The French Foreign Ministry has called on Israel to halt renewed construction of the Israeli separation wall in the southern occupied West Bank’s Cremisan Valley, according to a statement published Friday.
“France is concerned by the Israeli authorities’ resumption of construction of the separation wall in the historical Cremisan Valley, which will affect several dozen Palestinian families in Beit Jala,” the statement read, referring to a Palestinian village west of Bethlehem city.
“This wall is a new obstacle to economic and social development in the town of Bethlehem,” the ministry said, according to Ma’an.
The French Foreign Ministry’s statement cited the 2004 International Court of Justice ruling that said that the separation wall was illegal and “tantamount to annexation.”
“We consequently ask Israel to reverse this decision,” the statement concluded.
Israel’s High Court of Justice in January denied a petition filed against the construction by the Municipality of Beit Jala, Beit Jala landowners and the Silesian women’s monastery in Cremisan, according to Israeli rights group B’Tselem.
The ruling came after the Israeli Ministry Defense renewed construction work on the separation wall near Beit Jala in August 2015, effectively separating the villagers from their privately owned farmland in the Cremisan Valley.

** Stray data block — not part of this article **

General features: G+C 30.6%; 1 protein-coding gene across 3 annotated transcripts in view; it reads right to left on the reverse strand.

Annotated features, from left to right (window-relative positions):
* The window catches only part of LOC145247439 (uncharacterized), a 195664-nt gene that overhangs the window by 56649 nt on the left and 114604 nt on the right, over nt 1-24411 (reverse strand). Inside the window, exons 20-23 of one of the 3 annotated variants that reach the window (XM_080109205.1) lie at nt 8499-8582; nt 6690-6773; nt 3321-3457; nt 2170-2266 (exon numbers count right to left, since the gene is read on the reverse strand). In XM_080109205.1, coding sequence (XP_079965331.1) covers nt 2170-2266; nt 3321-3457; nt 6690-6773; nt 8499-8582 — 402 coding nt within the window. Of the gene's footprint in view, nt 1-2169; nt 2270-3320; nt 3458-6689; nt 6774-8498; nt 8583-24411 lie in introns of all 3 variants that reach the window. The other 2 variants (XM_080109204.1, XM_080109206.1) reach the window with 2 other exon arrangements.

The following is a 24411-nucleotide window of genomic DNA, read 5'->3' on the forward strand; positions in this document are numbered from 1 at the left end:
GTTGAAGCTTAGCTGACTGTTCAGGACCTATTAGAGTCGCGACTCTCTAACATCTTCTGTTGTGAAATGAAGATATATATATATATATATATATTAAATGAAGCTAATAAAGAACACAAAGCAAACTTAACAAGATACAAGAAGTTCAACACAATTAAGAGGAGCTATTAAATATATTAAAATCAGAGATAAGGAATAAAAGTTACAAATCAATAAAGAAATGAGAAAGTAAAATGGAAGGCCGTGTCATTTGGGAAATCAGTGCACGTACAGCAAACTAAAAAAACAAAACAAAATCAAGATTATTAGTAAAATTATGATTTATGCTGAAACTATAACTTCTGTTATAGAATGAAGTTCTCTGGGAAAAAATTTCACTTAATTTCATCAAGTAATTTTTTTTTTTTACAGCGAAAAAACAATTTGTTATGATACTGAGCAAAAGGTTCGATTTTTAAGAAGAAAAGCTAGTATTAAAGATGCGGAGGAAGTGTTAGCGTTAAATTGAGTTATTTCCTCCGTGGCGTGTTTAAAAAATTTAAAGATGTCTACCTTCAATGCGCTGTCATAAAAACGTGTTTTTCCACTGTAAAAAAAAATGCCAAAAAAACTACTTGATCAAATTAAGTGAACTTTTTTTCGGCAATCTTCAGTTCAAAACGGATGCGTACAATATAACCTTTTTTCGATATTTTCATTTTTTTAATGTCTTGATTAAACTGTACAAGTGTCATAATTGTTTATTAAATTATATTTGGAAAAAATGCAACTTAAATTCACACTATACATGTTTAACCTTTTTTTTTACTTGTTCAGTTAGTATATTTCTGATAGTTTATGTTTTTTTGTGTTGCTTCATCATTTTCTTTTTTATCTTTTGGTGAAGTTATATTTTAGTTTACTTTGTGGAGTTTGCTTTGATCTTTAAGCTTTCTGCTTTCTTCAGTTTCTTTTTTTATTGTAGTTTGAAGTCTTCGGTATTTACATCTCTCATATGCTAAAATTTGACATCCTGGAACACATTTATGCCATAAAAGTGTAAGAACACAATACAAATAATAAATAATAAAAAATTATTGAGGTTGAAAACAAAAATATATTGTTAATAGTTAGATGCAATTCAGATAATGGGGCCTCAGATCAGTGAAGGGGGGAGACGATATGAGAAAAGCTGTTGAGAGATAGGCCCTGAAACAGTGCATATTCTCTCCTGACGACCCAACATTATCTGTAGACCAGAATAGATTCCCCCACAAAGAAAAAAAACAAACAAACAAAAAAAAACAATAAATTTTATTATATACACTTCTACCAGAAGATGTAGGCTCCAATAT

This segment of the wall is designed for the illegal annexation of the illegal Har Gilo settlement south of Jerusalem in order to make way for its connection to the illegal Gilo settlement.
Nearly 60 kilometers of Israel’s illegal separation wall already cuts through the Bethlehem district and is built on Palestinian land, according to UN figures.
Clashes between Israeli forces and Palestinians in Beit Jala broke out frequently in 2015 during protests against the renewed construction.
European Union missions to the West Bank in 2015 also expressed “concern” about the renewed construction work in Cremisan. Local Christian landowners in Beit Jala told a European Union delegation that construction of the wall could ultimately force them to emigrate and “cleanse” the area of its Christian residents.
Israel began building the separation wall with concrete slabs, fences, and barbed-wire inside the occupied West Bank in 2002 at the height of the Second Intifada, or uprising, claiming that it was crucial for security.
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